The E-Reader Project

Robin Pippin

Robin Pippin shows the Kindle Paperwhites used in the E-Reader Project

By Robin Pippin

In the libraries of many theological schools in Africa, most books are very old and dated—and even at that, the collection is very limited. Given the cost of shipping books to and within the African continent, the scarcity of books is not a surprise.

In 2012, when staff of Discipleship Resources International (DRI) met with the faculty of Gbarnga School of Theology (GST) in Liberia, a United-Methodist-related school, we were surprised to learn that their classes were conducted with the use of only one book—the teacher’s. Students had no books, and if they intended to read an assignment before class, they had to take the book to the nearest town, where they had to pay a copy center for copies of each chapter.

Robin Pippin solar power

This solar charger can charge up to 10 e-readers at one time

Add to this situation the lack of electricity, running water, and internet at the school—and we realized this would be the perfect place to pilot the E-Reader Project—an initiative to bring E-readers filled with Bibles, reference books and helpful theological texts to under-resourced theological schools of the United Methodist Church. In 2013-14, our staff brought e-readers to faculty and students at GST, fully trained them on the care and use of the e-readers, and made periodic visits to evaluate their effectiveness.

Not surprisingly, GST students reported a marked increase in their reading for their courses and in reading overall. This mobile “e-library” suddenly provided reading materials that had never been available to them before. Recent graduate Wuo Laywhyee said that the Kindle has increased his “appetite to read.”

A glimpse of the hardware needed to load the e-readers

A glimpse of the hardware needed to load the e-readers

Student Brenda Taylor explained that her increased reading had helped to expand her knowledge of the English language. For many GST students, English is a second language to their indigenous language. The built-in dictionary feature is often mentioned by students as being extremely helpful in their reading comprehension.

The success of the pilot project has led DRI and its partners to expand the project to 18 theological schools in Africa and 6 in the Philippines. We offer the e-readers in Portuguese and French, in addition to English. Finding appropriate and affordable content for the e-readers is an ongoing challenge. To date, we have launched the project with two-thirds of these schools. Our vision includes expanding e-readers to more pastors, who have often have very little access to resources they need for ministry.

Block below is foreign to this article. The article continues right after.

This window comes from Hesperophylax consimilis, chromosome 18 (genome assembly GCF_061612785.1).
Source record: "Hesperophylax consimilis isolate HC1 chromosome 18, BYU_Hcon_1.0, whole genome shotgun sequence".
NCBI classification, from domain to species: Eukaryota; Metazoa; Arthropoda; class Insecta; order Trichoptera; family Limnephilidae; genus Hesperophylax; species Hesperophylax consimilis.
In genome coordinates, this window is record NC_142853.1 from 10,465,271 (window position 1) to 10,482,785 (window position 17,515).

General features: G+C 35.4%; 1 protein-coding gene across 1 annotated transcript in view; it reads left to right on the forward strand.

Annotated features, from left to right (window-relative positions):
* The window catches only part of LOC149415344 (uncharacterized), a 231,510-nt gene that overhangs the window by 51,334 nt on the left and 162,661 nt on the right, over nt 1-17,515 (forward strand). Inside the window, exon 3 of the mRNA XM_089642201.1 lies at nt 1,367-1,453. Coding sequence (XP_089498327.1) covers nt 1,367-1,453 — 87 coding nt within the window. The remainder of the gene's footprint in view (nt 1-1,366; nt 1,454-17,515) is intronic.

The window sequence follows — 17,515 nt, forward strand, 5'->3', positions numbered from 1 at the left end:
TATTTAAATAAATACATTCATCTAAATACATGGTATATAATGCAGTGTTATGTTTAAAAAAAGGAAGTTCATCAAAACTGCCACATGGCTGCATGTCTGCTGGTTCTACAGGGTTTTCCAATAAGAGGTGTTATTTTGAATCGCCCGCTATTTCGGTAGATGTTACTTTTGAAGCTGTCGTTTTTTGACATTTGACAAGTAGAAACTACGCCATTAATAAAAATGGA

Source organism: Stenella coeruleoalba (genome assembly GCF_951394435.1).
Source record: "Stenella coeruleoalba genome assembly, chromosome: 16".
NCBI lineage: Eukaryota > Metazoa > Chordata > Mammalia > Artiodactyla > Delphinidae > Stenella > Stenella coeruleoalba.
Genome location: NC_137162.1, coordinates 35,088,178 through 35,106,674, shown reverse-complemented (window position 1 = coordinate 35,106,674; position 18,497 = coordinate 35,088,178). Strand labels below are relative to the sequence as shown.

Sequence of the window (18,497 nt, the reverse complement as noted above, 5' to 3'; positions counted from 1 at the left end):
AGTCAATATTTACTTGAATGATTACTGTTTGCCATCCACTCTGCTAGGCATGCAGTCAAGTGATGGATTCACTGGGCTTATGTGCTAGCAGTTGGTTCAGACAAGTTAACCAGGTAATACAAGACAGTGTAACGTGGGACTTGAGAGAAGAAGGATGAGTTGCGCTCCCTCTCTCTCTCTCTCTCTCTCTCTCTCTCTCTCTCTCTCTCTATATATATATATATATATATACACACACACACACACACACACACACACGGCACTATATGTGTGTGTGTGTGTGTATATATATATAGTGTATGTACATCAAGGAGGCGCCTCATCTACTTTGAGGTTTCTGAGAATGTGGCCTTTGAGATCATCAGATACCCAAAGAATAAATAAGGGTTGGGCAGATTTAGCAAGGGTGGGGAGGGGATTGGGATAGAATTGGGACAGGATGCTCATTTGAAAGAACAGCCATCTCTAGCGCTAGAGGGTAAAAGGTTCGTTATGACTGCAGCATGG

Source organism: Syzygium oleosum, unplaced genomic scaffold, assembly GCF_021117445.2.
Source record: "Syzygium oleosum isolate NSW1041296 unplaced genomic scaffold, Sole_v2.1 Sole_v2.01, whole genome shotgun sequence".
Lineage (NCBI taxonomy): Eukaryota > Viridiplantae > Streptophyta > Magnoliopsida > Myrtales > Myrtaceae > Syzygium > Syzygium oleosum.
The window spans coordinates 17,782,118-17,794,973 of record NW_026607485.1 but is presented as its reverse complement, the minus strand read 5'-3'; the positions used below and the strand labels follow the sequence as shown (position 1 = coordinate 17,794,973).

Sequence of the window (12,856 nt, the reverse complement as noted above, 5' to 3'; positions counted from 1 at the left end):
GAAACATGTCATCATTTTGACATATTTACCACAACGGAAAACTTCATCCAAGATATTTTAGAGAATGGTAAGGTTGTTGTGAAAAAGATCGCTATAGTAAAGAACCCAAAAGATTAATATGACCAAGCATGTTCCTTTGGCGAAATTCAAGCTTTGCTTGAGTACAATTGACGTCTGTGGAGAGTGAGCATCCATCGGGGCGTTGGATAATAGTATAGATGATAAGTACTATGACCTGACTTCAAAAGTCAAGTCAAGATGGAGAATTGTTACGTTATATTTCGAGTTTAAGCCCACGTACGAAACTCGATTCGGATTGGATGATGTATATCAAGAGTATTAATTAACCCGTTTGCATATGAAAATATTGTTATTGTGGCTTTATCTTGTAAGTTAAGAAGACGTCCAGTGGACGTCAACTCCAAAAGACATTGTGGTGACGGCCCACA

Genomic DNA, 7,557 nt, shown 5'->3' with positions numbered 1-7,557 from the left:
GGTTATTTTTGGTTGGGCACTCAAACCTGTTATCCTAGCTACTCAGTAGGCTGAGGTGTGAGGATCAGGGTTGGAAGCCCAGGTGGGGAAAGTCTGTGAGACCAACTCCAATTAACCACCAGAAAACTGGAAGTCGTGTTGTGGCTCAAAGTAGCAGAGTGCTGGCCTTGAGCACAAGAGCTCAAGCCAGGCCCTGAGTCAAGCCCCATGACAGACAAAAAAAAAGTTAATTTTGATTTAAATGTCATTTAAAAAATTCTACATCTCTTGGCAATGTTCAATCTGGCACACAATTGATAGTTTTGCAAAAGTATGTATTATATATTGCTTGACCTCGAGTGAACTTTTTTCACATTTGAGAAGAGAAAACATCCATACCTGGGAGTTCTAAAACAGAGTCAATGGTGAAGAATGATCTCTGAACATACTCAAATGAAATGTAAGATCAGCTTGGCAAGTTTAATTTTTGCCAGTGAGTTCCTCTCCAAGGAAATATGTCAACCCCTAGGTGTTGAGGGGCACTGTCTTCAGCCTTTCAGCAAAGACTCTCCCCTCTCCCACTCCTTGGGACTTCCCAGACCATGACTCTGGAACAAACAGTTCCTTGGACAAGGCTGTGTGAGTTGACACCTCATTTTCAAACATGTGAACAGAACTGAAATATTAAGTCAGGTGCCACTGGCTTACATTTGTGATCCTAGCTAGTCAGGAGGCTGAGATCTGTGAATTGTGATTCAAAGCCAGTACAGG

For more information or to support the project, see http://umcereader.org/

Robin Pippin is Director of Contextual Resource Development and Distribution for Discipleship Resources International, a division of Discipleship Ministries, an agency of The United Methodist Church, located in Nashville, Tennessee, USA. Robin is married to Tim Pippin and they have three young-adult age children.

 

Egypt: The Power of the World to Heal

The gruesome video showing beheadings of 21 Egyptian Coptic Christians in ubs-egypt-tract-two-lines-english1Libya last February spurred writers at the Bible Society of Egypt into immediate action. Within three days, a powerful tract began reaching the hands of mourning Egyptians, and ultimately 1.65 million readers. It became the most widely distributed Christian leaflet in the nation’s history.

The tract contained Scripture about suffering and Christian love in the face of evil, and a poignant poem written in colloquial arabic: “Who fears the other? The row in orange, watching paradise open? Or the row in black, with minds evil and broken?”

We are reminded that the written word can comfort, heal and point hurting people to Christ at a time of questioning and crisis. While terrorists may have hoped to foment religious strife, Bible Society Director Ramez Atallah said that the killings have united Christians and Muslims in the troubled country.

Praise God for the bold and creative witness of Christian publishers and writers in the world’s hard places. MAI continues strategic partnerships with publishers in the Middle East.

“We cannot impact our Egyptian culture if 95 percent of Christian books are translations,” said one speaker at our June workshop in Cairo. About a dozen motivated Egyptian writers and four local editors discussed book ideas: a children’s book with creative exercises for Scripture memory, the story of a woman’s journey through depression, profiles of unsung heroes in the church in Egypt, a novel for young adults, an anthology of inspirational readings (a kind of Egyptian Christian “chicken soup for the soul”), and more.
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Please pray for these infant writing projects and that the writers will stay disciplined. Plans for another training in 2016 are already underway with our local hosts. The need is urgent for quality Christian books and articles for the Egyptian people.

“I’ve never received this kind of encouragement,” a writer in her mid-twenties wrote us after the workshop. “It does feel like a new beginning and a boost to write. This passion in our hearts is truly a gift from God.  By discipline and grace, words will flow and stories will be told.”

Graphics courtesy of Bible Society of Egypt